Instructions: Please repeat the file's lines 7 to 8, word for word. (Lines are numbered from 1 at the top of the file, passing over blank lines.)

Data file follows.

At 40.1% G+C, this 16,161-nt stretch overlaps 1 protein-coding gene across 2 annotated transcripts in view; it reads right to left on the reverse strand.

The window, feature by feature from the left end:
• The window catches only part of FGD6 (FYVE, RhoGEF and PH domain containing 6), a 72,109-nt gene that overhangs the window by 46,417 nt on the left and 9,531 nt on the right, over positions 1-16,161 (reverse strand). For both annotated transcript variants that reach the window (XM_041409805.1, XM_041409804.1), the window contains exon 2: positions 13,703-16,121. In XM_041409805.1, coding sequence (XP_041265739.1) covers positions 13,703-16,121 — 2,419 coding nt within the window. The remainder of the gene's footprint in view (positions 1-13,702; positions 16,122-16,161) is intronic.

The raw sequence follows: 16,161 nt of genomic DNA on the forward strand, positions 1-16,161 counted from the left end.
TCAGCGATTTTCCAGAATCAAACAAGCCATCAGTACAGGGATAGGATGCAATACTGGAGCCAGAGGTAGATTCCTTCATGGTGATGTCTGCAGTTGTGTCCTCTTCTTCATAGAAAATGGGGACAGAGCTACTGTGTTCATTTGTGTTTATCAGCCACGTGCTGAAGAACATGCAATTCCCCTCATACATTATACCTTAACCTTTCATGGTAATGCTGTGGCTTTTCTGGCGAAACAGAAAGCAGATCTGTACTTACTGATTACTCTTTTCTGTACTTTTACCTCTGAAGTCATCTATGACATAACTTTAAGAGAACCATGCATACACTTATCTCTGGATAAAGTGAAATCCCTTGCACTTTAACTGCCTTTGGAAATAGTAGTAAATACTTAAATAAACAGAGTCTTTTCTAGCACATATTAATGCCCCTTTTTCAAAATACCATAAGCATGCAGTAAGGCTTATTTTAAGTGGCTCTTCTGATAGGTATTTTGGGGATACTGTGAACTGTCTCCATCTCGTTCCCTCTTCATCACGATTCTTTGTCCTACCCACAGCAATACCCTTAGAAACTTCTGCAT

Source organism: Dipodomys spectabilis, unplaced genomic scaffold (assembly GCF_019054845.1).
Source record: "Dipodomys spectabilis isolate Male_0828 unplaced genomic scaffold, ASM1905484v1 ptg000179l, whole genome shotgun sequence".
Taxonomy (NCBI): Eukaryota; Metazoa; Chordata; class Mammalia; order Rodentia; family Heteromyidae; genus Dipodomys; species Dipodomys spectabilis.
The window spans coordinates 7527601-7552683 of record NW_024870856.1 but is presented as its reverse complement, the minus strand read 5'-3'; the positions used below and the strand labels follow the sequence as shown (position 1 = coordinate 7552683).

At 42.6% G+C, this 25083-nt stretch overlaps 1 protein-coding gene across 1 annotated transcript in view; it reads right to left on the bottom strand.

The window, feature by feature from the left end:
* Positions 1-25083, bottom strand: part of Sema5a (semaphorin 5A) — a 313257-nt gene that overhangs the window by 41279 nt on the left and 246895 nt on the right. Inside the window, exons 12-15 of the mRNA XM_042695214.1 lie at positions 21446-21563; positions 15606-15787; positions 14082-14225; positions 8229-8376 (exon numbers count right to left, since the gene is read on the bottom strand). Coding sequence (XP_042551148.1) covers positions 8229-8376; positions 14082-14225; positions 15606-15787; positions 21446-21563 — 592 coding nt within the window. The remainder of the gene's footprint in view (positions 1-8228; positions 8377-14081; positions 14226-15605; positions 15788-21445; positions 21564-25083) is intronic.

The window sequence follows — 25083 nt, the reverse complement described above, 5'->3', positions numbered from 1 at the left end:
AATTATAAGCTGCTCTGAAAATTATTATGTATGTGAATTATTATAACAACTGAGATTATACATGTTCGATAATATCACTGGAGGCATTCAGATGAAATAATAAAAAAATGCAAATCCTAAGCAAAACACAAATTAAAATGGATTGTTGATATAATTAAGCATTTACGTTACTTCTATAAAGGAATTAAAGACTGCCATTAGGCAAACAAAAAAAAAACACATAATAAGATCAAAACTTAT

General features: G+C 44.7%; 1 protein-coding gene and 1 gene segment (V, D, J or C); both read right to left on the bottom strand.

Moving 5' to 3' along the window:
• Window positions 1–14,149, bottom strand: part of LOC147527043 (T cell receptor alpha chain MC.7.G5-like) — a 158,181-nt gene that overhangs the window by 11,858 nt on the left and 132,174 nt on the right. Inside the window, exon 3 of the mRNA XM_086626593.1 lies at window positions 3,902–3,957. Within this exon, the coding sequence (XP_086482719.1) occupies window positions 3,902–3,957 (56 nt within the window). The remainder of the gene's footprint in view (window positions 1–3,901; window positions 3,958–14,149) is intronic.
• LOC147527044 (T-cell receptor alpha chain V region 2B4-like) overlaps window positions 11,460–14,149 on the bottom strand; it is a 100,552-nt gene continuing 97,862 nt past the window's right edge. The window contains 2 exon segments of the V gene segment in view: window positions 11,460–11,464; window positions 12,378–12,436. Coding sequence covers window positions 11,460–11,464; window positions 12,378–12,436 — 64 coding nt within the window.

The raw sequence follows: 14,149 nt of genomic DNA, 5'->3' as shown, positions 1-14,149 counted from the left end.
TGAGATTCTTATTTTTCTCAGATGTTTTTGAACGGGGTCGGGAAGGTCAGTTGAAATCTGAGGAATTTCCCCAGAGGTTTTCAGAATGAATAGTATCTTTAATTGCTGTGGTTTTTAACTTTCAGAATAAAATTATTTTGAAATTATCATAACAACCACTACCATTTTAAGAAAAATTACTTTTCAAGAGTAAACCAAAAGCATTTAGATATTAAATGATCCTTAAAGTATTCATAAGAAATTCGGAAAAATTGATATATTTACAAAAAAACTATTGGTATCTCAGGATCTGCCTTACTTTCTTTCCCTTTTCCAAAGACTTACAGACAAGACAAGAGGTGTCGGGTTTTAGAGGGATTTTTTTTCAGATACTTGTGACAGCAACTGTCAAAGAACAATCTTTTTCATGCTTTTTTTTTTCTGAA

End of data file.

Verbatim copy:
Source record: "Dipodomys spectabilis isolate Male_0828 unplaced genomic scaffold, ASM1905484v1 ptg000179l, whole genome shotgun sequence".
Taxonomy (NCBI): Eukaryota; Metazoa; Chordata; class Mammalia; order Rodentia; family Heteromyidae; genus Dipodomys; species Dipodomys spectabilis.